A Thanksgiving editorial in the November 25 edition reminded readers that the president might change, “but the problems themselves haven’t changed.” What would Kennedy have to face? “We must still deal with the Communists, the space race, farm situation, foreign affairs, race relations, labor relations, the need to prevent inflation and maintain a sound and expanding economy,” The editor worried that under the new Democratic administration, “Many Americans [would] cling with childlike trust to a belief that the federal government is best qualified to solve all problems and to provide the good life for all.” He concluded with an obscure Vermont admonition, “Don’t be so busy sawing wood that you don’t have time to sharpen the saw.”

The economy was certainly stronger than it is today. The paper was full of huge ads for large American cars. How about that Chevy Impala sport sedan or maybe you’d like to get your family into a thrifty Rambler station wagon, now selling at Chipman Hill Rambler? And what about a new television? Gee’s Radio, Television Shop on Shannon Street had the new 23” Zenith for $299.95. This was twice as much as the electric clothes dryer you could buy at CVPS. (As Cartmell’s ad said, “SMART SANTA!…He’s giving her a new appliance!”) Farrell’s Men’s Shop was touting, “The most outstanding display of smart men’s wear this side of New York City.” The Grey Shop’s Gift Guide featured, “Lovable, kitten-soft black and white Fun COLLARS [for] just $1.00,” that looked disconcertingly like they might have been made of real kittens.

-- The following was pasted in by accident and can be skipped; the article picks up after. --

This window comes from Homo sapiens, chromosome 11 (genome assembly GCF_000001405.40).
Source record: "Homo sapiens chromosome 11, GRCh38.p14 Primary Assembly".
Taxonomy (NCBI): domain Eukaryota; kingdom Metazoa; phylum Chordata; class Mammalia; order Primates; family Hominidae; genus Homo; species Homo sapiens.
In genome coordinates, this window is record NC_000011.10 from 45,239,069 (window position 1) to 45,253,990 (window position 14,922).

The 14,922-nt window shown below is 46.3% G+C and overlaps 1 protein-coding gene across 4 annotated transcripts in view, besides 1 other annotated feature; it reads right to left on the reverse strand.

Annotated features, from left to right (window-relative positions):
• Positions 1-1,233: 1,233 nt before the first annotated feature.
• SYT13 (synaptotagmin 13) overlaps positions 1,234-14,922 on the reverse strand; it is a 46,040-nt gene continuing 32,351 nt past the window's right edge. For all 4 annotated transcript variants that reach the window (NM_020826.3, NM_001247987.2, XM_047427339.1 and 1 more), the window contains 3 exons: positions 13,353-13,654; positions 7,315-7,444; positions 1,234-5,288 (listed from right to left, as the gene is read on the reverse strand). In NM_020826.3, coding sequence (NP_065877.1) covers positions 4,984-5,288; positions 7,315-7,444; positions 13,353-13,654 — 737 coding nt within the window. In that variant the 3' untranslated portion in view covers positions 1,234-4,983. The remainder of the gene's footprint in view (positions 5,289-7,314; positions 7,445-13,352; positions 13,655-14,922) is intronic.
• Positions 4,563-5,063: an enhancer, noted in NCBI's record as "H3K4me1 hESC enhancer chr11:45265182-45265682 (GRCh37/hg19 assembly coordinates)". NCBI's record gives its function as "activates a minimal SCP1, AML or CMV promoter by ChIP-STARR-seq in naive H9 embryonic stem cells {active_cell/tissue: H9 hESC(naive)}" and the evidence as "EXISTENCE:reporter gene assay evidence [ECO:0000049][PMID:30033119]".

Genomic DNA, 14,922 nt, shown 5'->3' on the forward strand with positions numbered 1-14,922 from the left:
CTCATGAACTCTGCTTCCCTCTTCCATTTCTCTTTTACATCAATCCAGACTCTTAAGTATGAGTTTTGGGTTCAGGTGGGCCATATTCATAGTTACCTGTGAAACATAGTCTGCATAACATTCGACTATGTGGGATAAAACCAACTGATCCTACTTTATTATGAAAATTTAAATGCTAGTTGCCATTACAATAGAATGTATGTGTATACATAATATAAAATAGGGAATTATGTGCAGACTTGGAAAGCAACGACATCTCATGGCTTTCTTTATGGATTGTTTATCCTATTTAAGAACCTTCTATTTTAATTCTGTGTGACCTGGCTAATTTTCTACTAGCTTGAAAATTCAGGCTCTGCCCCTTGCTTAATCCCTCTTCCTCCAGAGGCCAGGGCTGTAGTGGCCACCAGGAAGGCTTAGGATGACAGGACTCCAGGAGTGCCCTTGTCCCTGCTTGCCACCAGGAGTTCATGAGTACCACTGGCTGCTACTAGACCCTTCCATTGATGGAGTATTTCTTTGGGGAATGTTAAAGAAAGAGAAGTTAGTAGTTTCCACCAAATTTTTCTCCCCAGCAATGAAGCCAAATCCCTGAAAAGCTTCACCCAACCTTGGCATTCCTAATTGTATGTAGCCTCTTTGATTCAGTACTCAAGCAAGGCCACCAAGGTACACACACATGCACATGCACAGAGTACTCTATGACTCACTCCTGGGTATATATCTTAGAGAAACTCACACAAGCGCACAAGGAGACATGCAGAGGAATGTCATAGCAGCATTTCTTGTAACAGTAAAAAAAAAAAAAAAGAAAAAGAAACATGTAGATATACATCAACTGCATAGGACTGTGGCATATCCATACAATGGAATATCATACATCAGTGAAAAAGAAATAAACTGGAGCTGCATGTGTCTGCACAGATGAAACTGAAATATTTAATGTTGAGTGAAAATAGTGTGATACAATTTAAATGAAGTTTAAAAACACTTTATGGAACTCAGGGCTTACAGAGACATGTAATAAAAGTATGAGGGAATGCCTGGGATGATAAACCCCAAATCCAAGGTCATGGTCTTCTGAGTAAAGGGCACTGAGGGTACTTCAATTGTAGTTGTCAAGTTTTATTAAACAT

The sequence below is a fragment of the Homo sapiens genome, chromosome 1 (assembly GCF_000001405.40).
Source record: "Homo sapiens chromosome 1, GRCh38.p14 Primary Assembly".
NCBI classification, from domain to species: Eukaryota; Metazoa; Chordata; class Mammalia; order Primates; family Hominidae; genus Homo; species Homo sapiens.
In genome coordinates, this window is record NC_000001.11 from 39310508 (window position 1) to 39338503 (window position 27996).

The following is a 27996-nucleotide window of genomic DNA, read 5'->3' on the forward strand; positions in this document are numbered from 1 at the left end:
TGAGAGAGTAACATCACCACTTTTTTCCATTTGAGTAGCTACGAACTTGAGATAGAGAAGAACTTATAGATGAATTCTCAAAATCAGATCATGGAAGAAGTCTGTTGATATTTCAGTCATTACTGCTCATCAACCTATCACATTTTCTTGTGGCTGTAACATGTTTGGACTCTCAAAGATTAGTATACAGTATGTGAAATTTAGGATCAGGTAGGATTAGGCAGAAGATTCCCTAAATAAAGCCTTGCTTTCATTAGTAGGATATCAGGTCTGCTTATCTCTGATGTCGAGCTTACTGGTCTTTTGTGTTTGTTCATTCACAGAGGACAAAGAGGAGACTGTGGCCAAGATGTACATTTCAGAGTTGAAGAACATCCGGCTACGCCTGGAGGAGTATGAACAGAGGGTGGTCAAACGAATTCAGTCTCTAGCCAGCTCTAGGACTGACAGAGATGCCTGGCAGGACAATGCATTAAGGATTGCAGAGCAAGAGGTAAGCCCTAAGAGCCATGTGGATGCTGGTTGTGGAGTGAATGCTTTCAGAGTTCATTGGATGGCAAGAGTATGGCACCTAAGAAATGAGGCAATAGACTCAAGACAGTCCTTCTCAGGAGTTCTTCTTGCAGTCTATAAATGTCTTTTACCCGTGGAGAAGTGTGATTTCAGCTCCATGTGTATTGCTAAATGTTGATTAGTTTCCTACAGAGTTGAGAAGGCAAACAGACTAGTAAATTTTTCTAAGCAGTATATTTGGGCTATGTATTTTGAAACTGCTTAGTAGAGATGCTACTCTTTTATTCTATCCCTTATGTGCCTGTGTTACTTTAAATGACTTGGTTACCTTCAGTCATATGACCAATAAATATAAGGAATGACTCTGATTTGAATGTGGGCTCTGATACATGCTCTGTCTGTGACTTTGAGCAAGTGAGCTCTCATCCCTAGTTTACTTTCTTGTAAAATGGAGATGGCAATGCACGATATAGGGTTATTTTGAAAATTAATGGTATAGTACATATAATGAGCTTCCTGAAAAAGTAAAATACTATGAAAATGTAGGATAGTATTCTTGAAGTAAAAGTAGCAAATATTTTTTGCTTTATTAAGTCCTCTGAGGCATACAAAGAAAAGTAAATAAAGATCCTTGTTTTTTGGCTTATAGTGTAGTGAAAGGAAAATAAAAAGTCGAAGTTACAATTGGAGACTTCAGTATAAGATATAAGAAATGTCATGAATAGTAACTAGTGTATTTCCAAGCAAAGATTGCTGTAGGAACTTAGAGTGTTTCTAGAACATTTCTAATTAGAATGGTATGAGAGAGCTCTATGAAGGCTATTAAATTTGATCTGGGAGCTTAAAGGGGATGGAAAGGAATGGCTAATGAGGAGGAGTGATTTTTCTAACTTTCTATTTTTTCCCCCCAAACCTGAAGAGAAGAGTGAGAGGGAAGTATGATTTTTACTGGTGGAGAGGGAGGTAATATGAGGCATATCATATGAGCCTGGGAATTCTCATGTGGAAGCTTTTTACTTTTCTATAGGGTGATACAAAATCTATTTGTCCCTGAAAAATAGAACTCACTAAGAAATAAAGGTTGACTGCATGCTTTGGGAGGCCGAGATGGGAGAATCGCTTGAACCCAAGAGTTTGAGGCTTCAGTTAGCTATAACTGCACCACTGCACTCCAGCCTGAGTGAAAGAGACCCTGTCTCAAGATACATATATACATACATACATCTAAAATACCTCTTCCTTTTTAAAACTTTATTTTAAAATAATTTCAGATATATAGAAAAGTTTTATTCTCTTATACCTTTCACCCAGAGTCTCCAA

The intellectual crowd could stop by the Vermont Book Shop and pick up a copy of Out on a Limerick by Bennet Cerf or the biography Meet Calvin Coolidge: The Man Behind the Myth. (What was the Coolidge myth, exactly?) Kids might enjoy the new Dr. Seuss book, Green Eggs and Ham.

Most of the stores in downtown Middlebury seem to have been staying open until 9 p.m.as Christmas approached. Abram’s was having a big evening drawing, with a $100 wardrobe as the Grand Prize. A 10% bonus was added if the winner was present. Afterwards, you could go home and celebrate with Palmer’s “Eggnog Dairy Drink,” prominenty labeled in their ad as ‘non-alcoholic.

(As an aside, the December 9, 1960 issue has a front-page story commending a 15-year-old local boy, Scott Needham, for being chosen as chairman of the arrangements committee for the national Explorer Scout Jamboree, coming up in Massachusetts the following summer. Many of you know the wonderful job Scott does heading the Elderly Services College in Middlebury, but this proves his organizational abilities were spotted early!)

Turkeys were going for 39 cents a pound, with hams more expensive, at 59 cents. Local people who preferred to let someone else cook their Christmas dinner might get reservations at the Middlebury Inn, where you could start with a broiled half grapefruit, clear the palette with ‘Consomme Clair,’ then enjoy a roast Vermont turkey dinner with all the fixings for $3.50, including dessert. The Dog Team and the Waybury were also doing great holiday business.